See also: Sacrament Talk Helps
Topics: social injustice, persecution, anger, peace, indignation, blaming, emotions, addictions
Choose the sections you want and put them in any order.
Time: 7 minutes plus up to 8 minutes worth of possible add-ons (in purple).
Section 1: The Heroes
Alma and Amulek suffered horrific persecution in Ammonihah (Am-ah-nigh-hah). Nonetheless, their peaceful response to their tormentors is inspirational. Whereas, sometimes, I have so much to say for much less of a violation. For example…
Optional (1-2 mins) – If you want people to engage with your talk and absorb more – share your truthful self for the sake of teaching a higher principle. Share something you got upset about recently and said (or did) that you now regret.
>>My example…” for example, just yesterday, I had a few words for my husband who turned off the irrigation water on the wilting tomatoes…”<<
The grace Alma and Amulek demonstrated is a masterful lesson in human relations. Their story has me paying a visit to my own soul. How much more powerful would all of us be if we took our cues from them?
Section 2: Here’s The Backstory
Optional: Read the verses or paraphrase them – whichever flows the best for you.
All the men who believed on Alma and Amulek’s preaching were cast out and chased with stones clear to Sidon. Immediately after, their women and children are gathered and burned by fire along with their sacred writings. Alma and Amulek are made to watch the cruel death of the innocents.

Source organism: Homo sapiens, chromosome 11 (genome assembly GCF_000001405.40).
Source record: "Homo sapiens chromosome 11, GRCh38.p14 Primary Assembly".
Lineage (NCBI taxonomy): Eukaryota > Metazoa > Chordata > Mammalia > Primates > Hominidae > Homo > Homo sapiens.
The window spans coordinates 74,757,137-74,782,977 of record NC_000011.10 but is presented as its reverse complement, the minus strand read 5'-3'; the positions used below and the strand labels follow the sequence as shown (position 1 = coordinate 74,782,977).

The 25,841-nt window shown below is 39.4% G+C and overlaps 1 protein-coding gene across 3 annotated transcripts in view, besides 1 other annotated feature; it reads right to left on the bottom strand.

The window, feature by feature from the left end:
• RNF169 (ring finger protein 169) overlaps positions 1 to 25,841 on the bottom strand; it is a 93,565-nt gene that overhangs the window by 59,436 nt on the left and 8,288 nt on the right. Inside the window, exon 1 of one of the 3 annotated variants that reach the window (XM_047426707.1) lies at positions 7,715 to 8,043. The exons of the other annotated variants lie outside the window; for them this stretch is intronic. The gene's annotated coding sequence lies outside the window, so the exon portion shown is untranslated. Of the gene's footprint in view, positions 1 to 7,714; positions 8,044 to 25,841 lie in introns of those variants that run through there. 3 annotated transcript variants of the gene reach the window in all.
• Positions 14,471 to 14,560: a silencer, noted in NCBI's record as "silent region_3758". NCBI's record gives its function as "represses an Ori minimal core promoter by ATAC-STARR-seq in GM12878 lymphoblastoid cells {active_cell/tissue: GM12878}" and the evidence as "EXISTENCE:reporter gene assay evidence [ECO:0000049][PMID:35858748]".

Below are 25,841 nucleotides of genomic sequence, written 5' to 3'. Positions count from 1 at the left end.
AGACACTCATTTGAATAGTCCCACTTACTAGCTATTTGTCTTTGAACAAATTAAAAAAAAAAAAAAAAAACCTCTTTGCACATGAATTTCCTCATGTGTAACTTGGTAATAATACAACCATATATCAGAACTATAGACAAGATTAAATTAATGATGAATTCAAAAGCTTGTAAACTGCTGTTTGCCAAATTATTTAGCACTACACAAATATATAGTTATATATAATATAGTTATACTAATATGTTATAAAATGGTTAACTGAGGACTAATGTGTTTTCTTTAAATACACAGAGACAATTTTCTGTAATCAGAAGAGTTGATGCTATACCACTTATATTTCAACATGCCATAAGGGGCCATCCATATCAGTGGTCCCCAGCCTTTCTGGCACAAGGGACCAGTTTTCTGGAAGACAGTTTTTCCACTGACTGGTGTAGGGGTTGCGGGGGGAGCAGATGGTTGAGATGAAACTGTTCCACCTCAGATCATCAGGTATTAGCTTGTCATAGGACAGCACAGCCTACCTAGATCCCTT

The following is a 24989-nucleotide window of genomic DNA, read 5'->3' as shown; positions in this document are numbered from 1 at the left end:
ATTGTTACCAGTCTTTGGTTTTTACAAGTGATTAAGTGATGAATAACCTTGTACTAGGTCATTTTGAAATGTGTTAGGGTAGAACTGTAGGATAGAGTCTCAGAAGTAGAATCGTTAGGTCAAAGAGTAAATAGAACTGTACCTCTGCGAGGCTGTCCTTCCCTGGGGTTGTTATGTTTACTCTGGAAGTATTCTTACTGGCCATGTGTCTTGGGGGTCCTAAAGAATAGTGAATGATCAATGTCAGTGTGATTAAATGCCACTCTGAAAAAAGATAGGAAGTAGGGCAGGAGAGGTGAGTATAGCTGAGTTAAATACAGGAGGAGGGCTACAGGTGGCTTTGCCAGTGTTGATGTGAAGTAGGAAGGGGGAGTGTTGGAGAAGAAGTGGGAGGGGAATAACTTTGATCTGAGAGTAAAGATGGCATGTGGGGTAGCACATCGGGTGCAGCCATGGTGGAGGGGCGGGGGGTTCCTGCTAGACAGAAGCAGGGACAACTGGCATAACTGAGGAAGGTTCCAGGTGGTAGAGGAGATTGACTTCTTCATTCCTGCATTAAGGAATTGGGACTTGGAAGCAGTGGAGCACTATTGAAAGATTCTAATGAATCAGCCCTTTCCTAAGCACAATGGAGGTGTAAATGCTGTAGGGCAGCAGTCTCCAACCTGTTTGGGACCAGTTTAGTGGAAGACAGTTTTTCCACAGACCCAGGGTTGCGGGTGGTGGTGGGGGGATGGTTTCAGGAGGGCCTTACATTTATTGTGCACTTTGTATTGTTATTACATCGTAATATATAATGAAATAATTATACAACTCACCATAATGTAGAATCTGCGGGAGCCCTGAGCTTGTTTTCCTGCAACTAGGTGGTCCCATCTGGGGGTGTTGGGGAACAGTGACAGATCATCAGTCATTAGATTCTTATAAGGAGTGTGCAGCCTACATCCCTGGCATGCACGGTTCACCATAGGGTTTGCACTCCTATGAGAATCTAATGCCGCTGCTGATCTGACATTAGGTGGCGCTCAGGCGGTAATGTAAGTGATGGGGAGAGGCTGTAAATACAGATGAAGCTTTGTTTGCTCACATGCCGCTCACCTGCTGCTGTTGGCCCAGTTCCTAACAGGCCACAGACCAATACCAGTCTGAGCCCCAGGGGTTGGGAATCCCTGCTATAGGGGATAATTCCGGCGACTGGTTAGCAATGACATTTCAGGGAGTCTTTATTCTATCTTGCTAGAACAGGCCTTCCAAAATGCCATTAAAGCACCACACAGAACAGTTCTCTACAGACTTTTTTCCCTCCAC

“And when Amulek saw the pains of the women and children who were consuming in the fire, he also was pained; and he said unto Alma: How can we witness this awful scene”? (Alma 14:10)
This is followed by imprisonment, nakedness, starvation, hitting, and crowd taunting of the worst kind.
“And many such things did they say unto them, gnashing their teeth upon them, and spitting upon them, and saying: How shall we look when we are damned”?
“And many such things, yea, all manner of such things did they say unto them; and thus they did mock them for many days. And they did withhold food from them that they might hunger, and water that they might thirst; and they also did take from them their clothes that they were naked; and thus they were bound with strong cords, and confined in prison.” (Alma 14:21-22)
Section 3: Their Response?
This is amazing…
18…they came in unto the prison to see them, and they questioned them about many words; but they answered them nothing.
This happens several times, accompanied mainly by physical and emotional abuse. Alma and Amulek said nothing when they had every right to tell quite a bit. Interestingly, Christ did the same thing.
Read these verses or put them in your own words:
12 And when he was accused of the chief priests and elders, he answered nothing.
13 Then said Pilate unto him, Hearest thou not how many things they witness against thee?
14 And he answered him to never a word; insomuch that the governor marvelled greatly. (Matthew 27:12-14)
Section 4: Our Reality
Optional: Quote this or tell it in your own words.